Two men have braved blizzards and eight-metre ocean swells to recreate Ernest Shackleton's epic Antarctic expedition in 1916.
Expedition leader Tim Jarvis and mountaineer Barry Gray took almost 20 days to complete the journey, across 800 nautical miles of the Southern Ocean from Elephant Island to South Georgia.
On Monday morning they reached an old whaling station at Stromness - the same location where Shackleton raised the alarm that the crew of the Endurance needed rescue in 1916.
Despite winds of 140km/h winds, the pair took 72 hours to cross the mountains of South Georgia, falling into crevasses 20 times. They will head to the site of Shackleton's grave later on Monday.
"Shackleton's motto was 'By endurance we conquer' and I think this was all about endurance," Jarvis told the ABC after reaching Stromness. "It was basically about deciding how much you're prepared to suffer."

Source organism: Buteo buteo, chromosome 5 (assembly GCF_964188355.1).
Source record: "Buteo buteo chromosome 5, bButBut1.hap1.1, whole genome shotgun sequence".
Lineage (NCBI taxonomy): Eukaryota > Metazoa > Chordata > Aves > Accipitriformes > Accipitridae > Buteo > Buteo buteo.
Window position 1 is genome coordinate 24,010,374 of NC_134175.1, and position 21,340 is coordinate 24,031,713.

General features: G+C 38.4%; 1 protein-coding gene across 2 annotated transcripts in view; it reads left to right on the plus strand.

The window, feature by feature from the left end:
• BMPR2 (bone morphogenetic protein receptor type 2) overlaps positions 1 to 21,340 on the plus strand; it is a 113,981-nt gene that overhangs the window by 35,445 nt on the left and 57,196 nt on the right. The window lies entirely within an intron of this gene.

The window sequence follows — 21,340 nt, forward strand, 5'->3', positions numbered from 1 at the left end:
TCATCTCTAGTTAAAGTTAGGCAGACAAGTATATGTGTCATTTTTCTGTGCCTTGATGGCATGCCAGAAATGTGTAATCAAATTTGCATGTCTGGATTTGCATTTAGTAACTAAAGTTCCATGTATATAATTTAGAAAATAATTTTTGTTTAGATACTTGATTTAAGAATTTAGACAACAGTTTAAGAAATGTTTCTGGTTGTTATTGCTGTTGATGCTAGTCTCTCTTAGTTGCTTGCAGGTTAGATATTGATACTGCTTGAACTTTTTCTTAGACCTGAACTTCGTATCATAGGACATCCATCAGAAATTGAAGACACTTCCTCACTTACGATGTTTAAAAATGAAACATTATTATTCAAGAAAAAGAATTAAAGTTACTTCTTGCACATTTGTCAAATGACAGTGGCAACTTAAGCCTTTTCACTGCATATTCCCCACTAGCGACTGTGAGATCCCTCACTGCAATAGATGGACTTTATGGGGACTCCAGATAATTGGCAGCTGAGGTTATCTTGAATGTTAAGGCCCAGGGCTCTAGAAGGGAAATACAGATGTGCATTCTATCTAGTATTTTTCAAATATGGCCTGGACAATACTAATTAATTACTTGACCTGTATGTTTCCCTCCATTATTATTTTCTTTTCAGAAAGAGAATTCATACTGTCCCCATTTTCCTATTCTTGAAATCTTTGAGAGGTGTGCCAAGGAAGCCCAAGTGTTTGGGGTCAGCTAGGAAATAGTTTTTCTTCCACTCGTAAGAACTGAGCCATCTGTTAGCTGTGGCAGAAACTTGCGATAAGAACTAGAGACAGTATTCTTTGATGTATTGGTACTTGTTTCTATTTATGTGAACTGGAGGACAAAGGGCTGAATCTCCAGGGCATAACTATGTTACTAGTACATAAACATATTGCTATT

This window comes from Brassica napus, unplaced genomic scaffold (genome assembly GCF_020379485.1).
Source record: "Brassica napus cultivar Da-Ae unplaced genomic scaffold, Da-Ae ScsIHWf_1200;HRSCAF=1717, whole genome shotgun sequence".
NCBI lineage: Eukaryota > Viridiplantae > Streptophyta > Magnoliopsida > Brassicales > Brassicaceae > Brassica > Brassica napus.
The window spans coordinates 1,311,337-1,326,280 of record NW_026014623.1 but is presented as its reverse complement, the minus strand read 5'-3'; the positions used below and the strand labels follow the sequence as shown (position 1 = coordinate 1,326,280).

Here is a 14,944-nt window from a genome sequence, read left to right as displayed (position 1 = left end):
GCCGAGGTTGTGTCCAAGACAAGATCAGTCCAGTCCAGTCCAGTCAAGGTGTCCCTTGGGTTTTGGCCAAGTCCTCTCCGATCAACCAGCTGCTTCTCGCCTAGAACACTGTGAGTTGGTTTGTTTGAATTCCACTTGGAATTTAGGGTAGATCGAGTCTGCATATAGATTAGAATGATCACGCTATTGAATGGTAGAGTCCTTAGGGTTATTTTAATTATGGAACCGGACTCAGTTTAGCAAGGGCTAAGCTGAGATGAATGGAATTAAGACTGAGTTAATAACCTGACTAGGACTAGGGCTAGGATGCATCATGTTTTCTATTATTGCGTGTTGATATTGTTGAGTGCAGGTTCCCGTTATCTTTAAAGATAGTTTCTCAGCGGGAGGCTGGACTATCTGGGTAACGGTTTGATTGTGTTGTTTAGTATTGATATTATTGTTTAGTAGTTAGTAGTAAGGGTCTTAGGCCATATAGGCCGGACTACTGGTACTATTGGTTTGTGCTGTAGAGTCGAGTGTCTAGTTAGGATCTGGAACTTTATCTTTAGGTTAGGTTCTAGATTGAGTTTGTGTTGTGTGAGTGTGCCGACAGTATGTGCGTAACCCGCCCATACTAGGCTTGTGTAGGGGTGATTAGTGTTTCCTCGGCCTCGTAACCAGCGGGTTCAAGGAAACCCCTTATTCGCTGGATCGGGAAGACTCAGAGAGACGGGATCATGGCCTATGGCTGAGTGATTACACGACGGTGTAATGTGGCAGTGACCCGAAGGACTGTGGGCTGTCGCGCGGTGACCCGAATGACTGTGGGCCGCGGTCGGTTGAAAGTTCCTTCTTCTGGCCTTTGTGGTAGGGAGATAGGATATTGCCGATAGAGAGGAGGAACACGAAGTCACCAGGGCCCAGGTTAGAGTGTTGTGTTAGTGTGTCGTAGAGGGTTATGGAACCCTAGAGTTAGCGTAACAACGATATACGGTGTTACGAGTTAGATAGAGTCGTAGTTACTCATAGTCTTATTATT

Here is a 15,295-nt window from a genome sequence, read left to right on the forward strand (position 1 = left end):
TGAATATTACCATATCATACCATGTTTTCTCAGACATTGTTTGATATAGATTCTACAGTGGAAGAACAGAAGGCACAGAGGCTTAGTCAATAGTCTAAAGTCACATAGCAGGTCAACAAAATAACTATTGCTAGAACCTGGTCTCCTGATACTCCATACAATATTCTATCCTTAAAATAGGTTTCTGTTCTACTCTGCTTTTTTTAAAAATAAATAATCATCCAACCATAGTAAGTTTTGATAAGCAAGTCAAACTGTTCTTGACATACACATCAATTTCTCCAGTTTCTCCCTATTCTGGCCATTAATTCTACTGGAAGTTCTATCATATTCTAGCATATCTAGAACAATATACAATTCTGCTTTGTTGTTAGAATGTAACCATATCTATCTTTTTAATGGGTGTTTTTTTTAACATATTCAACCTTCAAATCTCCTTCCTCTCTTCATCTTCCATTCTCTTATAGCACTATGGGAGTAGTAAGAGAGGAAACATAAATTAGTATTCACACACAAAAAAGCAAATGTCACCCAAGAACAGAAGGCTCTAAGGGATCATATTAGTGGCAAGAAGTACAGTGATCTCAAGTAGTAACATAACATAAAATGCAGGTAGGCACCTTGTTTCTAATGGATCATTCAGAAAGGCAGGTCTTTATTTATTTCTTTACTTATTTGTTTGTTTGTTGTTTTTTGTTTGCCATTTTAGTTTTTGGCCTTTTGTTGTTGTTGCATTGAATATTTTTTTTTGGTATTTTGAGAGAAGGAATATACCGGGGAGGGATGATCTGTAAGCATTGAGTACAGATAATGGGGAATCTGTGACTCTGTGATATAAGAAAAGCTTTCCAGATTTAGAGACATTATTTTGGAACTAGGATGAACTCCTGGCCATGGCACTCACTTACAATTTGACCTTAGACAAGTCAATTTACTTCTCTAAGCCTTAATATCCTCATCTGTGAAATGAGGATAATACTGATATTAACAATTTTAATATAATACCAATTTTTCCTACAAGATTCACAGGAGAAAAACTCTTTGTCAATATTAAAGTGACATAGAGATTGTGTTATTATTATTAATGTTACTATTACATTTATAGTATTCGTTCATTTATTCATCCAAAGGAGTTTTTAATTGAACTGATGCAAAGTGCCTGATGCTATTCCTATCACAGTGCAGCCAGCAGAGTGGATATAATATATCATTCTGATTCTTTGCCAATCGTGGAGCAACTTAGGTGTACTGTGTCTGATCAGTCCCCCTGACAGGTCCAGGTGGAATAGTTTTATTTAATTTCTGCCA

Jarvis and Gray were part of a group of six who that left icebound Elephant Island, off continental Antarctica, on 24 January.
They sailed 800 nautical miles northeast to South Georgia in a wooden replica of the lifeboat that Shackleton used 97 years ago and were dressed in period clothing and navigating by the sun and stars.
Three members of the expedition dropped out through injury.
Shackleton's ship Endurance was trapped by ice and then sank part of the way through his 1914-17 Imperial Trans-Antarctic Expedition, leaving his entire group stranded on ice floes.
After two months adrift they reached Elephant Island and Shackleton, with a crew of five, set sail for South Georgia to raise the alarm.